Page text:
LONDON (Reuters) - The FTSE 100 index ended 0.3 percent higher on Wednesday as shares in bank Northern Rock jumped and miners supported, but banks weighed.
The index ended 17.6 points higher at 6,633.0 after a choppy session where economic and corporate news was thin on the ground.
Northern Rock leading the charge on the upside, adding 32.3 percent to top the FTSE 100 leaderboard, as funds built stakes in the stricken mortgage lender, encouraged by new government guarantees that have boosted hopes of a rescue package.
Regulatory filings on Wednesday showed SRM Global, the hedge fund run by influential former UBS trader Jon Wood, had taken an interest of over 4 percent in Northern Rock via derivatives.
And as copper prices rose in line with other base and precious metals, mining stocks gained. Kazakhmys was up 4.2 percent, Antofagasta climbed 4.1 percent and Xstrata added 4.4 percent.
Also on the upside fund manager Schroders tacked on 5.7 percent as traders said the stock was a “chart breaker” after record highs in U.S. markets overnight.
European airlines also supported, with British Airways 4.6 percent higher as dealers said the sector was oversold and was benefiting from takeover activity and an improving economic backdrop for cyclicals.
“Really lacklustre (but) it’s perked up a bit in the last half an hour,” said David Jones, chief market analyst at CMC Markets on the FTSE 100. “A fairly directionless session today... There is no major economic news out in the States or UK. We had all-time highs on the S&P and Dow yesterday and it looks like the market is taking a bit of a breather.”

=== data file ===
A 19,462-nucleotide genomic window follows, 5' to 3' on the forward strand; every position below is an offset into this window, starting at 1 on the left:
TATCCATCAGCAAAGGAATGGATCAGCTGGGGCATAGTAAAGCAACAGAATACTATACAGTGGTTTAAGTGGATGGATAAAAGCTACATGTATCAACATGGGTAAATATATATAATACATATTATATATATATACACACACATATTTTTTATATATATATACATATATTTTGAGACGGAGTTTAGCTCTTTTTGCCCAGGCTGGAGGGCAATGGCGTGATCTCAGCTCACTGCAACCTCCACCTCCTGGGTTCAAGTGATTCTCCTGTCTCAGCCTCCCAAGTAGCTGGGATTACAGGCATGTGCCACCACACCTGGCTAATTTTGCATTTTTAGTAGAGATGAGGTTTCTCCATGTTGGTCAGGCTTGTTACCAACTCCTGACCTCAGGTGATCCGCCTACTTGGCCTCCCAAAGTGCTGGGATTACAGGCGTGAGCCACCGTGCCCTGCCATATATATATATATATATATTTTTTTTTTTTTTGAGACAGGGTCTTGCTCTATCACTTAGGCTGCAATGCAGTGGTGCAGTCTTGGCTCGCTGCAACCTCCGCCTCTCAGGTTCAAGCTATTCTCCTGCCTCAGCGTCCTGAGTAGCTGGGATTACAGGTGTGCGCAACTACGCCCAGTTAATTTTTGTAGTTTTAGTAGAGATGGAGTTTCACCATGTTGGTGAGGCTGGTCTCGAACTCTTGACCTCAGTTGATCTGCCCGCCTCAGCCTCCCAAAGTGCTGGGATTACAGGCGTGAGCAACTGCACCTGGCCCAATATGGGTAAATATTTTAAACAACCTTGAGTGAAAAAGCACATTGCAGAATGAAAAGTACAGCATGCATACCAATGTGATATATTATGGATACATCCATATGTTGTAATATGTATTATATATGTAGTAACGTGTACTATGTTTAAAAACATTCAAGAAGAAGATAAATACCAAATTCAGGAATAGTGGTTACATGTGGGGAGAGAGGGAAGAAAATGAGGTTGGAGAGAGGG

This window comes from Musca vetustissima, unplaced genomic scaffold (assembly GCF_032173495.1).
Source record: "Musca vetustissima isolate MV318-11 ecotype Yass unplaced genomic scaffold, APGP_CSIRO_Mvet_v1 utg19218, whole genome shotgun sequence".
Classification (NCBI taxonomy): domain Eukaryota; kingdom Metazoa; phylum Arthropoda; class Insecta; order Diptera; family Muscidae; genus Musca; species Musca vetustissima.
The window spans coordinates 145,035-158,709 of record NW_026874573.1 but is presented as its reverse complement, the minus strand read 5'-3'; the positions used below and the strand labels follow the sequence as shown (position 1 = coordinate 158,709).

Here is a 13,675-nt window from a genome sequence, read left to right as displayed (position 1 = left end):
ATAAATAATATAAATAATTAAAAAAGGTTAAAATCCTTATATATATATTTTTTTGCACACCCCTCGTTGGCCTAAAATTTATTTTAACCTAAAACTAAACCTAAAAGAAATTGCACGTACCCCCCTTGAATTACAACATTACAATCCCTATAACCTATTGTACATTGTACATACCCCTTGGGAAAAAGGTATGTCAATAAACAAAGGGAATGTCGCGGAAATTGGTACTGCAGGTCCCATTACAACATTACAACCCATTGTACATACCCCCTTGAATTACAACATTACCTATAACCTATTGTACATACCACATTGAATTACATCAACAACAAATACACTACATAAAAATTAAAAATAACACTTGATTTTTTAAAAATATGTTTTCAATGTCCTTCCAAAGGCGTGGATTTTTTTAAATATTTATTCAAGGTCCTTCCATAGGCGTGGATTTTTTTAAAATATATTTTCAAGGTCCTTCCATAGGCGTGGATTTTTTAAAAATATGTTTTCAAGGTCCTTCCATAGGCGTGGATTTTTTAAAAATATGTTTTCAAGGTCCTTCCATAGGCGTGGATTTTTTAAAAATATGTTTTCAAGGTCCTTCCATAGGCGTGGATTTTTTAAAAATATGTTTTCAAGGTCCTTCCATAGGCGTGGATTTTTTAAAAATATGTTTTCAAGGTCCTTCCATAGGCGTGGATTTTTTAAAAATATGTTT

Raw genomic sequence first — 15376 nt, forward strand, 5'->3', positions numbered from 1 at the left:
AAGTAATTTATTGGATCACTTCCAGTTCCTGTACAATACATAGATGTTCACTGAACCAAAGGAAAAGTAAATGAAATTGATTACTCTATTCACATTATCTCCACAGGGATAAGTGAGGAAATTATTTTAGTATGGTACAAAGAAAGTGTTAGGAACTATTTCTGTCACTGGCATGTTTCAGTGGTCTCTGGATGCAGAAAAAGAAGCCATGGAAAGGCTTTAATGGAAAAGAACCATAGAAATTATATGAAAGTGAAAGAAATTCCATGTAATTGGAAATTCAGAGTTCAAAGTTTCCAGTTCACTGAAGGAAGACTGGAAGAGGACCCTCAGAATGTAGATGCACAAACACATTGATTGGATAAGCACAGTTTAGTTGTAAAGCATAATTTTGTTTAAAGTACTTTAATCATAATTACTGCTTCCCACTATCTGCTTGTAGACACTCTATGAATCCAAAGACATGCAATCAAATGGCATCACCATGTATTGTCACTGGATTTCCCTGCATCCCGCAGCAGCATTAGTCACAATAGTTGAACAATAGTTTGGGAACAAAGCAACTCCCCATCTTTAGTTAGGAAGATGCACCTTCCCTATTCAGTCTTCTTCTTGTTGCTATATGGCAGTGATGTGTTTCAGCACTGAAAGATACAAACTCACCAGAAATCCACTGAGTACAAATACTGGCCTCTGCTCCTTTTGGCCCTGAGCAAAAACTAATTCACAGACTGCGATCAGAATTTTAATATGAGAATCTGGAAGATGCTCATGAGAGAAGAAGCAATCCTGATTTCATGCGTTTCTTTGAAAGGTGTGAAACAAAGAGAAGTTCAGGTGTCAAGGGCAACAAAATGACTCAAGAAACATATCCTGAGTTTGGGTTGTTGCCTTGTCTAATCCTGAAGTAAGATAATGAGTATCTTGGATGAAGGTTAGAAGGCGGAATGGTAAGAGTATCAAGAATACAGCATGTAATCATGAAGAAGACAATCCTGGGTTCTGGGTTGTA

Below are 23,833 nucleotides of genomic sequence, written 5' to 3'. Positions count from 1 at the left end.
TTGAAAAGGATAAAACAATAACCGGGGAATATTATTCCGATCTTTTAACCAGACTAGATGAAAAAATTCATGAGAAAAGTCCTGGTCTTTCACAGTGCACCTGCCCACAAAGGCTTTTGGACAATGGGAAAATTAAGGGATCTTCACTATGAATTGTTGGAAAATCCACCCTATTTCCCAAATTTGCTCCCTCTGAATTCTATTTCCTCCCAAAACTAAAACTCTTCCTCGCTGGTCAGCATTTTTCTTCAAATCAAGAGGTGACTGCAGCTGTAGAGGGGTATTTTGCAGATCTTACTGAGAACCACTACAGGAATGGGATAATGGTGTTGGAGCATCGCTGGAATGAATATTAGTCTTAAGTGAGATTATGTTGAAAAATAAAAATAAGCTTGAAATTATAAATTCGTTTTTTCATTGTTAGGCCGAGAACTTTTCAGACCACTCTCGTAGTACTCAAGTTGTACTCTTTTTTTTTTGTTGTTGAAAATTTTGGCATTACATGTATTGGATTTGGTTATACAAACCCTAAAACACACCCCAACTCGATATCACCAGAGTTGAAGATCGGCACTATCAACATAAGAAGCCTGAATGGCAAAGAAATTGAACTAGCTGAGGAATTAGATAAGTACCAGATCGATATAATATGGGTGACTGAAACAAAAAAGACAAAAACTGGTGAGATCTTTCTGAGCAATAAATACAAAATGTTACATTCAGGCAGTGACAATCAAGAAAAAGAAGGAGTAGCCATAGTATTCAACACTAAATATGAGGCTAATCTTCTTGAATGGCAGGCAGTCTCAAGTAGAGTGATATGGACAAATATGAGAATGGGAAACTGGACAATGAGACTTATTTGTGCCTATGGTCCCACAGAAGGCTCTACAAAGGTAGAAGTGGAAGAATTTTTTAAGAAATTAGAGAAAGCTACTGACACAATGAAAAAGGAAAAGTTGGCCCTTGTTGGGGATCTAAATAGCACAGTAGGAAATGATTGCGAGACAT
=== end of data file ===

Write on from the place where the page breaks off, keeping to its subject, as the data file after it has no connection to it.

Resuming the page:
In merger and acquisition activity, retailer Woolworth jumped 9.3 percent in heavy volume on market talk of bid interest in the company from supermarket group WM Morrison.
Morrison, the country’s fourth-largest supermarket group, and Woolworths both declined to comment. Morrison’s shares lost 0.4 percent.
Cadbury Schweppes rose 2.6 percent after it said that it will focus on demerging its North American soft drinks unit rather than selling it.
The confectionery group also said in a trading statement that it had seen very strong third-quarter confectionery revenue growth of 10 percent.
Banking stocks fell as traders cited profit-taking after recent gains despite hopes for a U.S. interest rate cut still underpinning markets.
HBOS lost 3.1 percent, Barclays dipped 1.5 percent and Lloyds TSB shed 1.3 percent.
Credit information provider Experian fell 7 percent after indicating a slowdown in second-quarter sales.
Experian, best known for running consumer credit checks for banks, retailers and other companies, said sales rose 6 percent in the first half, down from 7 percent in the first three months of the year.
But shares in Carphone Warehouse, Europe’s biggest mobile retailer, gained 2.7 percent after it beat forecasts with a 19.2 percent rise in second-quarter mobile phone connections and said it is confident about the full-year outlook.
“There is just nothing to say, it’s just so directionless,” said CMC’s Jones. “(But) people are bullish again — this trend in the FTSE is still positive.”
Looking ahead, U.S. weekly jobless claims on Thursday may give additional direction on the economy, Jones added.
Additional reporting by Rebekah Curtis and Ana Nicolaci da Costa